Basics of Human Reinforcement

Today: some more concepts from reinforcement learning and some discussion on their applicability to human behavior.

For example: most humans do things even when they seem unlikely to result in delicious sugar water. Is this a violation of behaviorist principles?

No. For one thing, yesterday’s post included a description of secondary reinforcers, those reinforcers which are not hard-coded evolutionary goods like food and sex, but which nevertheless have a conditioned association with good things. Money is the classic case of a secondary reinforcer among humans. Little colored rectangles are not naturally reinforcing, but from a very young age most humans learn that they can be used to buy pleasant things, like candy or toys or friends. Behaviorist-inspired experiments on humans often use money as a reward, and have yet to run into many experimental subjects whom it fails to motivate1.

Speaking of friends, status may be a primary reinforcer specific to social animals. I don’t know if being able to literally feel reinforcement going on is a real thing, but I maintain I can feel the rush of reward when someone gives me a compliment. If that’s too unscientific for you, consider studies in which monkeys will “exchange” sugary juice for the opportunity to look at pictures of high status monkeys, but demand extra juice in exchange for looking at pictures of low status monkeys.

Although certain cynics might consider money and status an exhaustive list, we may also add moral, aesthetic, and value-based considerations. Evolutionary psychology explains why these might exist and Bandura called some of them “internal reinforcement”.

But more complicated reinforcers alone are not sufficient to bridge the gap between lever-pushing pigeons and human behavior. Humans have an ability to select for or against behaviors without trying them. For example: most of us would avoid going up to Mr. T and giving him the finger. But most of us have not personally tried this behavior and observed the consequences.

Is this the result of pure reason? No; the rational part of our mind is the part telling us that Mr. T is probably sixty years old by now and far too deep in the media spotlight to want to risk a scandal and jail time by beating up a random stranger. So where exactly is the reluctance coming from?


Roko wrote in his post Ugh Fields that “your brain propagates psychological pain back to the earliest reliable stimulus for the punishment”. This deserves more investigation.

Suppose you did go into a bar one night, see Mr. T, give him the finger, and get beaten up. What behavior would you avoid in the future based on this experience? The event itself does not immediately provide enough information to distinguish among “don’t go into bars”, “don’t go out at night”, “don’t interact with people who have facial hair”, and the correct answer “don’t offend scary-looking people”. This information has to come from your pre-existing model of reality, your brain’s evolved background assumptions, and some clever guesswork.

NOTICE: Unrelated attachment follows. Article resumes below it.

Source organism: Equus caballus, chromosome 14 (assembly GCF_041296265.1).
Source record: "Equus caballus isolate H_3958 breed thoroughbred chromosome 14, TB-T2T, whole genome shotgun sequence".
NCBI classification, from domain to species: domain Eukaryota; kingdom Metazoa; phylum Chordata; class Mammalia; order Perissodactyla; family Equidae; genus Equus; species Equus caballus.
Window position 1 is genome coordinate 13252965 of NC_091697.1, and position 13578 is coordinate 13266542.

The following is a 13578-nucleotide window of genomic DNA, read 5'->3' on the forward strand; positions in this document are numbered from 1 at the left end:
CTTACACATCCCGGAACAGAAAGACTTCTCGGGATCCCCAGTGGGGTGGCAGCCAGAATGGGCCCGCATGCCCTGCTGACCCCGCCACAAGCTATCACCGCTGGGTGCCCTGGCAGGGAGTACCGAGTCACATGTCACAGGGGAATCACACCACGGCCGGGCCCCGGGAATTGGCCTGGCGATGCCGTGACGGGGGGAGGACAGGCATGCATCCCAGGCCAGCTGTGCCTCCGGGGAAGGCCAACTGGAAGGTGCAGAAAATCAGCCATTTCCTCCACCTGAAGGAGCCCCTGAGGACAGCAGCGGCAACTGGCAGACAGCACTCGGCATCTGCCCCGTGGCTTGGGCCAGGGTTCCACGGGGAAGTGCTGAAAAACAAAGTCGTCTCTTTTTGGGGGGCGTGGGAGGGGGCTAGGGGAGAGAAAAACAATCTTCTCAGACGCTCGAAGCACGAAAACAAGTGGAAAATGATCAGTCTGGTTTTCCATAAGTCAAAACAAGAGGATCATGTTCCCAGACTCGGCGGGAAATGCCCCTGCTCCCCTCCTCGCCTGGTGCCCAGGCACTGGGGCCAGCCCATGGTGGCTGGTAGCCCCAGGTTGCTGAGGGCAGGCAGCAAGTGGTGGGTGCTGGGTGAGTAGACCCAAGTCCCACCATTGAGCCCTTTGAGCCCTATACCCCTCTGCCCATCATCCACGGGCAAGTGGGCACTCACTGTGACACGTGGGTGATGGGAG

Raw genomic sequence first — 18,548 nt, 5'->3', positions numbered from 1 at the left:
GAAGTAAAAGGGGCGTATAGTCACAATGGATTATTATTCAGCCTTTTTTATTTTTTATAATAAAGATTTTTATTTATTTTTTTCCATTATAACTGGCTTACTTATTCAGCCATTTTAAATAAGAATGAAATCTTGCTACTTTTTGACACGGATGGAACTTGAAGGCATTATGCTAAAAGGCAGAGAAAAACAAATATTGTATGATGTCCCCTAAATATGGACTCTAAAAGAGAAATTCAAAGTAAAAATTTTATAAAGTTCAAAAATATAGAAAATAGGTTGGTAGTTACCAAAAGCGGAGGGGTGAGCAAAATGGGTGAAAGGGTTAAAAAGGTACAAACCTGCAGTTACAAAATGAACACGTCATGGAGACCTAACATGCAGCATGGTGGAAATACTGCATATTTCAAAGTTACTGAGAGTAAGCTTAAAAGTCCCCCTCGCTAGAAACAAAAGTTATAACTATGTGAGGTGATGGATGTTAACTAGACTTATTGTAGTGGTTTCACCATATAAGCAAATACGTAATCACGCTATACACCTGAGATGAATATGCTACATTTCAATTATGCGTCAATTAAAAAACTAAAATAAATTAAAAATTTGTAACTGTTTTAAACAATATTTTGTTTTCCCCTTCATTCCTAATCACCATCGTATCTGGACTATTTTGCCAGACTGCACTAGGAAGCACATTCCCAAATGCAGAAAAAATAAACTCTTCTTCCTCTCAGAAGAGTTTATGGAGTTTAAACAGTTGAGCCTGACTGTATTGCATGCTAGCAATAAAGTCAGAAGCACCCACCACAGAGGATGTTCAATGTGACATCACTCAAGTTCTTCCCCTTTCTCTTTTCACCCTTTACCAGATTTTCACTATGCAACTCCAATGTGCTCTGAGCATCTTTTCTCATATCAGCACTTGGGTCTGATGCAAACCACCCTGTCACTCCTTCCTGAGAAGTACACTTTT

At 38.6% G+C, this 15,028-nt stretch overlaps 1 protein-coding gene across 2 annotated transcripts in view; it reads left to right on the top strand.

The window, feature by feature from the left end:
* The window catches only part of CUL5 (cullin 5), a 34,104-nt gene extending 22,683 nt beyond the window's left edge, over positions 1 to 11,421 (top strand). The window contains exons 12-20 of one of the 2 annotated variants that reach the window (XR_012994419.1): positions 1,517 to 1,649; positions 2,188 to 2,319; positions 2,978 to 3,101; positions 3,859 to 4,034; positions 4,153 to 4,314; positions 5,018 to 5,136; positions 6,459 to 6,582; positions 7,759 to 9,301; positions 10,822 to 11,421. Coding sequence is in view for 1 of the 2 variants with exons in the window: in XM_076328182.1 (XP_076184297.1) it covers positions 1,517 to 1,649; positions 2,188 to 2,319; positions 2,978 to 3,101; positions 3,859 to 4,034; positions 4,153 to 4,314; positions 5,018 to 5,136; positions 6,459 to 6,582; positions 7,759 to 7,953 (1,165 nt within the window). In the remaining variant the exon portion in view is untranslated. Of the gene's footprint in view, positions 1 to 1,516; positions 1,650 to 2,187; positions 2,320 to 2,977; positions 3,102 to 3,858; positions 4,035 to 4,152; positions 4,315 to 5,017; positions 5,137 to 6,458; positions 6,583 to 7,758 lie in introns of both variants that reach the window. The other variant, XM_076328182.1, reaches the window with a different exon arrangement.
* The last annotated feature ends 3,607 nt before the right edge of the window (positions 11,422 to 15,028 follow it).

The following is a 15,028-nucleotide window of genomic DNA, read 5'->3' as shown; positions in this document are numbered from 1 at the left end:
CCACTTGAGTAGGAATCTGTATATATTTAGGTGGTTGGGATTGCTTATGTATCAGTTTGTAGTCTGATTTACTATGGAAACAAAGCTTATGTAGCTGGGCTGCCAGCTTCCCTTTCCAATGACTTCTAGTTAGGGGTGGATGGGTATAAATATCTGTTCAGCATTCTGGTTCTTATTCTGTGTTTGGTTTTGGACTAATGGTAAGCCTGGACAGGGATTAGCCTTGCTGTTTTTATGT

Let’s get back to the hilariously unethical experiments. Little Albert was an eight month old child who briefly starred in an experiment by behaviorist John Watson. Watson showed him a fuzzy white rat. Albert seemed to like the rat well enough. After Albert liking the rat had been confirmed, Watson showed him the rat again, but this time also played a very loud and scary noise; he repeated this intervention until, as expected, Albert was terrified of the white rat.

But it wasn’t just fuzzy white rats Albert didn’t like. Further investigation determined that Albert was also afraid of brown rabbits (fuzzy animal) and Santa Claus (fuzzy white beard). With his incipient powers of categorization, he had learned to associate punishment with a broad category of things vaguely clustered around fuzzy white rats.

B.F. Skinner had an even more interesting experiment that showed what happened when feedback of consequences went wrong. He put pigeons in a box that gave them rewards randomly. The pigeons ended up developing what he called “superstitions”; if a reward arrived by coincidence when a pigeon was tilting its head in a certain direction, the pigeon would continue tilting its head in that direction in the hope of gaining more rewards; when the reward randomly arrived, the pigeon took this as “justification” of its head-tilting and head-tilted even more2.

This provides one piece of the puzzle in the Mr. T question. None of us have ever given Mr. T the finger before. But we may have offended scary-looking people and had bad things happen to us, which our brains correctly generalize to “don’t offend scary-looking people”.


Or maybe not. Maybe you’ve never offended a scary-looking person before. what then?

Social learning theory is held up as opposed to behaviorism a lot, but it seems more like a natural extension of it. Humans and animals learn behaviors not just by being rewarded or punished themselves, but in observing whether a behavior is rewarded or punished in others.

Even if we ourselves have never offended scary-looking people, we have seen other people do so, or heard stories about people doing so, or watched people do so on TV.

At this point I have to mention my favorite social learning story ever, which also illustrates the pitfalls of trying to feedback consequences to their proximal cause. There has been some hand-wringing lately about children’s TV shows and whether they lead to developmental problems in children. A study by Ostrov and Gentile cited in NurtureShock found the expected correlation between violent TV shows and physical aggression, but also found a an even stronger correlation between educational TV shows and so-called “relational aggression”—things like bullying, name-calling, and deliberate ostracism. The shows most strongly correlated with bad behavior were heart-warming educational programs intended to teach morality. Why?